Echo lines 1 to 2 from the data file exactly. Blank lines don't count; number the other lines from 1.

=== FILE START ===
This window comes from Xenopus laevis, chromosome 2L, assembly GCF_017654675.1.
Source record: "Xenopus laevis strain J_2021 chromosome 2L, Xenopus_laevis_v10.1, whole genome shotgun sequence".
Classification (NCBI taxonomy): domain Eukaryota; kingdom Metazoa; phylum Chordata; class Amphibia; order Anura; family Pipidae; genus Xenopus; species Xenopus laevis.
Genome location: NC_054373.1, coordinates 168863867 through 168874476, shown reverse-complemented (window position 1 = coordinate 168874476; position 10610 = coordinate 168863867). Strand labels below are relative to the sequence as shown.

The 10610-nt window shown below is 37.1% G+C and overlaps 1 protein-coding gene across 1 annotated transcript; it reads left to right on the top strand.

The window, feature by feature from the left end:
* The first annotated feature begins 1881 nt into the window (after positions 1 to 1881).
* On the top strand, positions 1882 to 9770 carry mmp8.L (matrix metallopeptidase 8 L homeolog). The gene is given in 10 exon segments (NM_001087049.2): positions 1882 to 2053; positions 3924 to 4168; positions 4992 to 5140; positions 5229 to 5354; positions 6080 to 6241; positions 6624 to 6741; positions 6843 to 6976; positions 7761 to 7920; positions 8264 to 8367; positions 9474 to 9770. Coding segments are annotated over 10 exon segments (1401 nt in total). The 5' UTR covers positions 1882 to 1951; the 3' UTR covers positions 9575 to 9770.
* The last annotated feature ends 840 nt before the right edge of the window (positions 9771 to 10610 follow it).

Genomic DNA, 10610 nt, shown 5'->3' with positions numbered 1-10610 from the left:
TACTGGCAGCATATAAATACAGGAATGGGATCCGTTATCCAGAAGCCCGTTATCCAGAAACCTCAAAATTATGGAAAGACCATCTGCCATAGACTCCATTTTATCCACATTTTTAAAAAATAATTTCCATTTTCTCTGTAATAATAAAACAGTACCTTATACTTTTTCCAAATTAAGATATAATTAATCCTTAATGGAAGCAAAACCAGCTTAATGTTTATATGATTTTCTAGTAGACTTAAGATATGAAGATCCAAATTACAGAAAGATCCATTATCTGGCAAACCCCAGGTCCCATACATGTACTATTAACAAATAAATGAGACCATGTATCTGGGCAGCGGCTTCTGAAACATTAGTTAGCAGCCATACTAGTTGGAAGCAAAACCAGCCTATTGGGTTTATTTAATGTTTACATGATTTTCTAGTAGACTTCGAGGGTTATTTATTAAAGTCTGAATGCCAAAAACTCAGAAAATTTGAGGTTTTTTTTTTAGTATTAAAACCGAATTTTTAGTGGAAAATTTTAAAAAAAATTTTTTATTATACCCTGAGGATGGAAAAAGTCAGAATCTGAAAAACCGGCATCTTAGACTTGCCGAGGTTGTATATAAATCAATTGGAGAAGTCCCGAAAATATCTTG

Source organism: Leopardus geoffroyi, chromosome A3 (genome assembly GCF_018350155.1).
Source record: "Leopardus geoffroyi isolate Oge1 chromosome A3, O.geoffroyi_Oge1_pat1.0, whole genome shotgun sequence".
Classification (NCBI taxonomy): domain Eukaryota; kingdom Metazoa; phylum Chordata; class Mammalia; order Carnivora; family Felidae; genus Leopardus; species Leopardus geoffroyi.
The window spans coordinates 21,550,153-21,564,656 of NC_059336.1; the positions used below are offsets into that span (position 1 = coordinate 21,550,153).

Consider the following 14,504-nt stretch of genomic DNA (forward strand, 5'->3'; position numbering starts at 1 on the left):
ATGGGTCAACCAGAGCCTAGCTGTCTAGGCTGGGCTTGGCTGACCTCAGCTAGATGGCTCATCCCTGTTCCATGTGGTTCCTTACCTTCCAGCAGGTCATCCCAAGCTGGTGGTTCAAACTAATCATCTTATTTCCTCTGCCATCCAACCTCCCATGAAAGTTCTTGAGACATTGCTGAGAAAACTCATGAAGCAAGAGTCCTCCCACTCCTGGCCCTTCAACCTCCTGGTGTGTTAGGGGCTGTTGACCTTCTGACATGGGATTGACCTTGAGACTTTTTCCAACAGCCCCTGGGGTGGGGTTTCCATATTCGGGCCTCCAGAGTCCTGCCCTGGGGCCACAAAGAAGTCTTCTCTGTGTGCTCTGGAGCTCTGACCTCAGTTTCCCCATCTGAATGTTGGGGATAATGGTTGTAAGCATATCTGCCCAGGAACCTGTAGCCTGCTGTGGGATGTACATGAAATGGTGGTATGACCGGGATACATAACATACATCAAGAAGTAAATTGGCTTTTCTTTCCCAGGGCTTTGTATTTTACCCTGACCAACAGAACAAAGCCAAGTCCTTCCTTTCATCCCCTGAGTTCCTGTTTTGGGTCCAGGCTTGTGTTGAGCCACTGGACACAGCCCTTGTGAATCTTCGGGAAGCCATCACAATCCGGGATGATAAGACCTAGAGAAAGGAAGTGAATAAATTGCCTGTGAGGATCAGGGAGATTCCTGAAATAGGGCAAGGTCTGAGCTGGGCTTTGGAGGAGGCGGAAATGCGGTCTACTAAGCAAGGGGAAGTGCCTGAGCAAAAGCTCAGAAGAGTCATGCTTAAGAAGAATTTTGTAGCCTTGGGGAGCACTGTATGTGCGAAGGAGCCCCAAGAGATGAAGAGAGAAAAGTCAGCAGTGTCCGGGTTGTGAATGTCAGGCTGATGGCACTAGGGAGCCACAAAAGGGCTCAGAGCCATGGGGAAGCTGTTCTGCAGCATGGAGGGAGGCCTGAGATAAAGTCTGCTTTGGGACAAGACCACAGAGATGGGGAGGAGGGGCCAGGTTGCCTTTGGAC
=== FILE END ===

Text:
This window comes from Xenopus laevis, chromosome 2L, assembly GCF_017654675.1.
Source record: "Xenopus laevis strain J_2021 chromosome 2L, Xenopus_laevis_v10.1, whole genome shotgun sequence".